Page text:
Would such an open search lead me to the possibility of becoming an agnostic or even an atheist? Would I be sceptical of all worldviews after my whole endeavour? Such questions did cross my mind and I was prepared to see where such a “venturesome” journey might lead. The prospects of agnosticism and atheism did not however appeal to me as they seem to provide the least satisfying approach to understanding life’s multifold mysteries. Living a life of scepticism is difficult for me to envisage. “The unexamined life is not worth living.” These words from the early philosopher Socrates of the pre-Christian era still make a lot of sense to me in this age. Having a meaningful worldview, however tentatively held is clearly preferable. It keeps a check on a closed or rigid mind. Nevertheless, reading book reviews and commentaries by sceptics or those with opposing views on any issue was most helpful in that it lent a hand to clearing away some cobwebs in thinking. Sceptics and atheists are not, in any event, totally free from untangled thinking. A close examination of some of their materials reveals their predisposed stand against theism. Insightful remarks on religion from sceptics or any other party can nevertheless help to show up flaws of particular aspects in a line of reasoning. Attempts to find solutions to such flaws (and solutions can be found) kept me on the side of the believers, and helped me to retain an enhanced worldview which differs not insignificantly from the traditional one I had initially been exposed to. Even though it was incomplete, I am glad to have been given this initial foundation. Thus, being fortunate enough to be able to break free from the fetters of traditional thinking, I have attempted to develop and progress in my understanding of a biblical worldview along the lines of simple common sense and basic science. This does not mean that all things fall into place accumulatively through reasoning alone. Serendipity plays a role too, just as in the sciences. I am also fortunate in having been able to travel a long way since my early religious upbringing.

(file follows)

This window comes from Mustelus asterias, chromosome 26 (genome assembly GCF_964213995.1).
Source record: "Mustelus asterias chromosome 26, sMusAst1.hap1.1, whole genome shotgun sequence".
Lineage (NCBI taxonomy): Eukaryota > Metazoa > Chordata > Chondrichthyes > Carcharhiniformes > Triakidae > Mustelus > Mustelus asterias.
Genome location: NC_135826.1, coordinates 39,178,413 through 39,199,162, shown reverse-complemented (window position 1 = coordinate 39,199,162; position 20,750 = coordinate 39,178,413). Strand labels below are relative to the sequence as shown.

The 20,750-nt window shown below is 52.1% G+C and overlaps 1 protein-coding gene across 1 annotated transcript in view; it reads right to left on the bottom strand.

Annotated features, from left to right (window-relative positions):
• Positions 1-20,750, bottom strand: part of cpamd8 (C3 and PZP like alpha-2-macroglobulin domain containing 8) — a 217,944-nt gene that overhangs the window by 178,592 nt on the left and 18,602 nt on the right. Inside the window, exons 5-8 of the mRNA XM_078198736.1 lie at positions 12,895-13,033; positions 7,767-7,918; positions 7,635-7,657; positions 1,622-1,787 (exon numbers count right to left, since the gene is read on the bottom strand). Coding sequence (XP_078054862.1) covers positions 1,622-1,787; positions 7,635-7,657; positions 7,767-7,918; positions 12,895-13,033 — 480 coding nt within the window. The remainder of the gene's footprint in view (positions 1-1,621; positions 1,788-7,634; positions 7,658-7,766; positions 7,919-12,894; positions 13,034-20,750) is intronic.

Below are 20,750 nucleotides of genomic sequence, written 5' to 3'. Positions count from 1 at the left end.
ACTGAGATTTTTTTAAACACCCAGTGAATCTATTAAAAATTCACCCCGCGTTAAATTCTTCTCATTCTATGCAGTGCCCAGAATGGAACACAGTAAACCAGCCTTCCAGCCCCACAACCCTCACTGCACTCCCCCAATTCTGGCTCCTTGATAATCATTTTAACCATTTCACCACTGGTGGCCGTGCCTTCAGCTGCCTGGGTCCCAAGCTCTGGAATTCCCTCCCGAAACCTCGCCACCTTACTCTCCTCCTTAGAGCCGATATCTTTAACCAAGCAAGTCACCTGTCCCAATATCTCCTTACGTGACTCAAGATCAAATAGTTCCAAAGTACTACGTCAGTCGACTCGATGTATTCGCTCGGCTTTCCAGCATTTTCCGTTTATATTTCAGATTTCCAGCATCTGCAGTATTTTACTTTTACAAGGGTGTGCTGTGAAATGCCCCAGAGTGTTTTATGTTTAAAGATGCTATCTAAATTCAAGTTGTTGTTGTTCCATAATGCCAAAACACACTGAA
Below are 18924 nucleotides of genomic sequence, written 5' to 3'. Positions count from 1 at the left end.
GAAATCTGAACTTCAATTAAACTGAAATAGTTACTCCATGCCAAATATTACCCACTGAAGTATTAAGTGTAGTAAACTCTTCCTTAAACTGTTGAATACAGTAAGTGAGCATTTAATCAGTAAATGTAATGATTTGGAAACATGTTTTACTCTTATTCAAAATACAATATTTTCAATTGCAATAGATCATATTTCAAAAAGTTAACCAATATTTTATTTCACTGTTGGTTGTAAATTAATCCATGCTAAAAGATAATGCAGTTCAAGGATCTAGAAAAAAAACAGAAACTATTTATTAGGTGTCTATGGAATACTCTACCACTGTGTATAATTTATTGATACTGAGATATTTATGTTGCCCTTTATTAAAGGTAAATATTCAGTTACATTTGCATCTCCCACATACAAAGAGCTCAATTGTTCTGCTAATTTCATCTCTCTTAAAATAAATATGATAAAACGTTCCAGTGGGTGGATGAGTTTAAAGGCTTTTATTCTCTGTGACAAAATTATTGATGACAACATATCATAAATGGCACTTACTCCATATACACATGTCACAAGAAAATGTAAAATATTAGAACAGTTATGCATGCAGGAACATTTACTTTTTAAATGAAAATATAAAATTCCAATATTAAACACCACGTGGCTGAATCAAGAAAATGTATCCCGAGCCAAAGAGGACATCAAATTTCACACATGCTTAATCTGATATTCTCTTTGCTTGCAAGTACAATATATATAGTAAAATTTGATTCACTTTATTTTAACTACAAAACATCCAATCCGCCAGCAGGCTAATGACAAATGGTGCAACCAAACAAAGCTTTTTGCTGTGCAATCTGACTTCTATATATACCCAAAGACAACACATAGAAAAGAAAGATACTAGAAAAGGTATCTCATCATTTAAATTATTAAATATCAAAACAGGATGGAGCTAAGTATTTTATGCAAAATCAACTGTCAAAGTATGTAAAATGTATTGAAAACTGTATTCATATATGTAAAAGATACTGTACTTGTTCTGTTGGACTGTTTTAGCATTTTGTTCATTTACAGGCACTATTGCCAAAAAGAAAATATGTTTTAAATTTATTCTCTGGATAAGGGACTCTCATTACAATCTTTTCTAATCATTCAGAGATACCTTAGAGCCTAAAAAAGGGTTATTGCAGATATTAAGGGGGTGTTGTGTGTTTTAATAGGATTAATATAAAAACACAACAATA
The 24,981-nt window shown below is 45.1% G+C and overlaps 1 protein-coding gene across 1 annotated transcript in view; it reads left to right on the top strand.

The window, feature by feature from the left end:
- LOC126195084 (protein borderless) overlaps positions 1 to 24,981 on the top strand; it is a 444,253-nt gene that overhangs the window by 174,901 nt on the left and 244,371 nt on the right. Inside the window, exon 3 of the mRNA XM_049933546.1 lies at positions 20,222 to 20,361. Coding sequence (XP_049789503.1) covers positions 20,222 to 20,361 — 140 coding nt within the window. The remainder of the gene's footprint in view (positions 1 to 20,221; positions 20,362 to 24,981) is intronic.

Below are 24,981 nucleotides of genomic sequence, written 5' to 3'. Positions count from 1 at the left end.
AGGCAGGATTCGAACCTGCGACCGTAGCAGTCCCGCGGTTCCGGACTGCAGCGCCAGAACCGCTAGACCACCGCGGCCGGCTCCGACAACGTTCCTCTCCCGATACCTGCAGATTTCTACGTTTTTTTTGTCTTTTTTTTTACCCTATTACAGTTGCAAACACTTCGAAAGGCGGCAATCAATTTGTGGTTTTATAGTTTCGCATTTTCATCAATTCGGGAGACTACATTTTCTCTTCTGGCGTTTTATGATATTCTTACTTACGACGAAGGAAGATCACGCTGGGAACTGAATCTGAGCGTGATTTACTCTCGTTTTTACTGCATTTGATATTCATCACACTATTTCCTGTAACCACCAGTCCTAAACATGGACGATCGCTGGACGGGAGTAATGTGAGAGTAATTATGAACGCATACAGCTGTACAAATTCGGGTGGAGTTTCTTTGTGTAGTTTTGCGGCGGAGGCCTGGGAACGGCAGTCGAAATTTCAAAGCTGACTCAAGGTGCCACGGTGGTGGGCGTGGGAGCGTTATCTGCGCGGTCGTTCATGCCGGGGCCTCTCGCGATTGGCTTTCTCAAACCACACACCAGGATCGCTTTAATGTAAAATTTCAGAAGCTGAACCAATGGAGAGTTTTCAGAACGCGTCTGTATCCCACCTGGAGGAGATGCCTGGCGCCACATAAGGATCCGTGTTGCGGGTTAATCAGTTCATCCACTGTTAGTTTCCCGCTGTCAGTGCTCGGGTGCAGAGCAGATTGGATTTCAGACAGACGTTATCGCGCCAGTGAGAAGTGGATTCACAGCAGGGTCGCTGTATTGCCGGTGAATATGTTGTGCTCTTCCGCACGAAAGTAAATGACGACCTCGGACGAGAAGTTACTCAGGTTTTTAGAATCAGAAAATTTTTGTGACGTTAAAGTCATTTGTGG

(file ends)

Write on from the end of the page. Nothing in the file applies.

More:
The voyage had not been altogether a smooth sailing one; it was not expected to be so. A couple of storms were encountered. One such storm was a personal crisis, which resulted in deep soul searching. This was but the natural consequence of having to make a change from entrenched thinking when confronted with newly discovered major new truths which conflict with old ones. The change undoubtedly had a reflex action or ripple effect on the relationships and fellowship which I had with dear ones (particularly my parents) who were committed to their faith. Although unspoken tensions were felt at times, attempts were luckily made by all parties to live in peace with one another. Love managed to overcome doctrinal differences. Let each one be persuaded according to his understanding. I remember the comforting words of a late uncle of mine: “If you cannot please everyone, then by all means please yourself.” This advice I naturally heeded to keep my sanity and integrity. As is said, time heals. And so it did, to a large extent in my case. The other storm was the discovery among other things that when new doctrinal discoveries were brought up for discussion by one of its theologians, truth was deliberately misrepresented and suppressed by the leadership of the new organisation to which I was attached.